I love to work, and I love being busy — so much so that I find it hard to say “no” to anything, which at times sends me into a fiery ball of stress. On March 11, as sporting events started announcing the restriction of fans, I was working my 21st event in the past 13 days across three different states. As news broke over the next few days and conference tournaments were canceled I secretly welcomed the chance to sleep, to reset, catch up on laundry, cook and finish that book I hadn’t quite been able to get through over the last two months. 

But then the news kept coming, spring conference championships were canceled followed by entire seasons and my calendar became a smattering of black X-marks. I felt for the athletes, my fellow freelancers and fans across the country. Me, however, I would be fine, right?

That’s what I thought, until over a week later (March 24 to be specific) I found myself sitting in front of my computer looking for jobs — any jobs. I was bidding on freelance projects, contemplating going to work at the grocery store, clicking on link after link as the dark cloud over me started pouring rain. 

It brought me back to a place in my life I worked so hard to get out of, and stay out of. Several years ago, as I was transitioning from TV news to freelance sports, I sat at my computer, unable to make rent, piling up credit card debt and searching for anything to do to help make ends meet. I was working at a summer baseball league, and then as Fall approached it was a bar, a restaurant, a gym and any area school that needed a camera op.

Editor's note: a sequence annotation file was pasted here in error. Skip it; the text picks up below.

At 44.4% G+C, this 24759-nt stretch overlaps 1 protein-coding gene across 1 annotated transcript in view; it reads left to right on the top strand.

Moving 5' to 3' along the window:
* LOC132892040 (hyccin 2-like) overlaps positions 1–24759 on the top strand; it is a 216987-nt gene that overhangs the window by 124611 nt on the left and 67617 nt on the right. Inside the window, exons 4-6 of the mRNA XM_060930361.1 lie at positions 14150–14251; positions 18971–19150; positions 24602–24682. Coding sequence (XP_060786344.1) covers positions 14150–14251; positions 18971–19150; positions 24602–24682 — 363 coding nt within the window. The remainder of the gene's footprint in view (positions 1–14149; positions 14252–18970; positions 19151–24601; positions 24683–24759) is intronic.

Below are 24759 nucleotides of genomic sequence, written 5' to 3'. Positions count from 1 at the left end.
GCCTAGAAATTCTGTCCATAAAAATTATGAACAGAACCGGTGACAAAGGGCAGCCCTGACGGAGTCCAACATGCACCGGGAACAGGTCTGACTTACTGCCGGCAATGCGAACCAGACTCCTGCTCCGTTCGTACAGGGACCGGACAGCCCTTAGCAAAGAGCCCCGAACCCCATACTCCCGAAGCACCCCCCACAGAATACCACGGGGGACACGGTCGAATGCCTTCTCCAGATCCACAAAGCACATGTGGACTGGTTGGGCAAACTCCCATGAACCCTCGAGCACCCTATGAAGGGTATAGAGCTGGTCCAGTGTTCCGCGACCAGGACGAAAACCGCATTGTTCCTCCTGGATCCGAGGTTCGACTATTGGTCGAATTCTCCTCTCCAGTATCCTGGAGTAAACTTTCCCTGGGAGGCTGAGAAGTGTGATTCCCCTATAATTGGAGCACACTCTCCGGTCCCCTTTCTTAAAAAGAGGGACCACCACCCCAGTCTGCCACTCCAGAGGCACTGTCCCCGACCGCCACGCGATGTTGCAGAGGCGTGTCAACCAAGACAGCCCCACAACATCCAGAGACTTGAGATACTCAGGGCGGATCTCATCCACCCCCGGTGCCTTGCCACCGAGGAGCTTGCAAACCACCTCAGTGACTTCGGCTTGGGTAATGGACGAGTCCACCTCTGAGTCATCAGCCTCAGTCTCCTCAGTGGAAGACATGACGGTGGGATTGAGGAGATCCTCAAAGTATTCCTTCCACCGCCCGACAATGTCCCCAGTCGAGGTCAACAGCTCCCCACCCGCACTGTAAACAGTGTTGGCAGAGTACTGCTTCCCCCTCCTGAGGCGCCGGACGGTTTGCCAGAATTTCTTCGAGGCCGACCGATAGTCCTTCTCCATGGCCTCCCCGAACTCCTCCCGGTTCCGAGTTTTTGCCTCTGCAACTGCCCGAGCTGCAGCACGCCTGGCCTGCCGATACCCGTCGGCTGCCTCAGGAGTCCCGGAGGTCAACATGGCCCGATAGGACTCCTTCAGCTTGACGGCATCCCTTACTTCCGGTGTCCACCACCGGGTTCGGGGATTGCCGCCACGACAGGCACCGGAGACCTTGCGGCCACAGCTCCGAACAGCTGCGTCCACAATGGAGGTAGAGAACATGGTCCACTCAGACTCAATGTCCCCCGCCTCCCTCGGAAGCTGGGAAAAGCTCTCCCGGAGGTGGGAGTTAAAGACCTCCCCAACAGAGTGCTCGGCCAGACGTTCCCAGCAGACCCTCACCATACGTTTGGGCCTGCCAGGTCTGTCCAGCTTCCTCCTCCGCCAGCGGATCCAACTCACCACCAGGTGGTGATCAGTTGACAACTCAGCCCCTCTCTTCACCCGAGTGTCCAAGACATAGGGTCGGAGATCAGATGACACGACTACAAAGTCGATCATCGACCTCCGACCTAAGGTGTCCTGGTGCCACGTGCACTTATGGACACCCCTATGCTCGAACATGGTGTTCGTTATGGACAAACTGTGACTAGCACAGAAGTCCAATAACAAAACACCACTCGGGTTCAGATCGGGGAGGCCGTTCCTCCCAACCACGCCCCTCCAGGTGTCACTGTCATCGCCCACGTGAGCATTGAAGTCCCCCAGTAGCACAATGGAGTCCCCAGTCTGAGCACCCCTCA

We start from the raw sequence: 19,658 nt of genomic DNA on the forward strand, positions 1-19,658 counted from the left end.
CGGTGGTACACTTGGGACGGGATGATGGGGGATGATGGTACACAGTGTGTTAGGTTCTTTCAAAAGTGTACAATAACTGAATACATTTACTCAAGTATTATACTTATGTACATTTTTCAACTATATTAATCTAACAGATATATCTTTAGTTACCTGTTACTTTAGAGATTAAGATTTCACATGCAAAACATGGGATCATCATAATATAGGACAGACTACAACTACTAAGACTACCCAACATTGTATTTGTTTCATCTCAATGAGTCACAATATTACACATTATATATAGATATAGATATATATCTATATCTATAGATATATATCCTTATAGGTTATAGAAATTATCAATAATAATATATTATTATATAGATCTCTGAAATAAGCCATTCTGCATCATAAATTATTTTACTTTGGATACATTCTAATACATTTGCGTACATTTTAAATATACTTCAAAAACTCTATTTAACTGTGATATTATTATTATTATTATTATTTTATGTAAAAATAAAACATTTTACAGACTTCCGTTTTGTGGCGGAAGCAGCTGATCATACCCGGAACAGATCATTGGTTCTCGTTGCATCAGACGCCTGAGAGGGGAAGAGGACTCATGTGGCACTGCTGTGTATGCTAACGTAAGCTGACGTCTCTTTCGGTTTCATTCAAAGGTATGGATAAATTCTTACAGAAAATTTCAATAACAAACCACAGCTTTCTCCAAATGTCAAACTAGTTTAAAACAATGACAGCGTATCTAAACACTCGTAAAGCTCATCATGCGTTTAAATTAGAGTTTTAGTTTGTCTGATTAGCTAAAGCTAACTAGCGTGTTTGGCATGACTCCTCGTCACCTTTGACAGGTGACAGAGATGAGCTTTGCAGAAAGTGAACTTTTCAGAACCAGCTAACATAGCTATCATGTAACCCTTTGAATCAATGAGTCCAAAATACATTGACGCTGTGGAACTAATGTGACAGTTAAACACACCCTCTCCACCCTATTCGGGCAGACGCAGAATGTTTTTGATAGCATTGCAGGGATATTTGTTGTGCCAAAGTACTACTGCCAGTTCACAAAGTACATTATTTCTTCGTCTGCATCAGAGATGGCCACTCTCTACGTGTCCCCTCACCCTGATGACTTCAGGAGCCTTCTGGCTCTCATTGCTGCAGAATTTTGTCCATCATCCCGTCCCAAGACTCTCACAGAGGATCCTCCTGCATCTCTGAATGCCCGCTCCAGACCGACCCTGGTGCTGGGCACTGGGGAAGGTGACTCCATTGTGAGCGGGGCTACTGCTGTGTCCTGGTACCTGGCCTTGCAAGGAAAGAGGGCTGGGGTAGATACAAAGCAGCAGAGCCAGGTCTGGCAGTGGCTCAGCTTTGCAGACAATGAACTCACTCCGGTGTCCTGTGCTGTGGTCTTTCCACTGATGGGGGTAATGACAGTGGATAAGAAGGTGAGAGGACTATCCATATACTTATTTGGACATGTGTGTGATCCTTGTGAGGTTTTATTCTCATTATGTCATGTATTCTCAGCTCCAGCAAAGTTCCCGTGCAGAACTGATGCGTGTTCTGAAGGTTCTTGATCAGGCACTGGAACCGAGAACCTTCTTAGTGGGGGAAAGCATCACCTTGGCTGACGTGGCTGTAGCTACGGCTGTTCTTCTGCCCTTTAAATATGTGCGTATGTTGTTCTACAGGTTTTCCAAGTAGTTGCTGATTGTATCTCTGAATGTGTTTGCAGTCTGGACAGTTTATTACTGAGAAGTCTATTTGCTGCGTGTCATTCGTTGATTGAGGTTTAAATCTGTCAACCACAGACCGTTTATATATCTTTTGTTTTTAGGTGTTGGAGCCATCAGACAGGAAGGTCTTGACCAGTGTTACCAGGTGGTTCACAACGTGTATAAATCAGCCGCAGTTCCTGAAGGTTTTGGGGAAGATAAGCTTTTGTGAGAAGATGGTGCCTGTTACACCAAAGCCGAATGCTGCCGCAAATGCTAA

While this pandemic may have stirred up old emotions of doubt, fear and insecurity for myself, I had to sit back and reevaluate the truth of those feelings. 

We are not in this position by any reason of our own (unless you are one of the jerks that has continued to go out during this pandemic and in that case I have other words for you), and we should not feel bad about ourselves during it. We are all in a holding pattern, the world will return to normal and sports will again thrive, maybe even more so than before, creating more opportunity.  

Over the next few weeks or months, I myself am going to try to practice gratitude (and I do put emphasis on the word “try” because it will be tough). Take time to be thankful for what you have accomplished so far, be grateful for what you do have and let people around you know how much they mean to you. 

We are in this together. Try to find a way to keep that “sports” spark alive during this time, whether it’s writing, watching old games, reading books or articles of people you admire, taking your camera (or phone) out for a shoot or reaching out to someone you look up to in the industry. Let’s come out of this pandemic healthy, with some personal growth and a new fire for our work because in the end we really all are so lucky to have any time at all working in the crazy, fun world of sports. 


My Reading List:
The Accidental Creative by Todd Henry
Super Attractor by Gabriel Bernstein
Shoe Dog by Phil Knight
ESPN: The Uncensored History by Michael Freeman
The Great Alone by Kristin Hannah

Unlocking Us by Brene Brown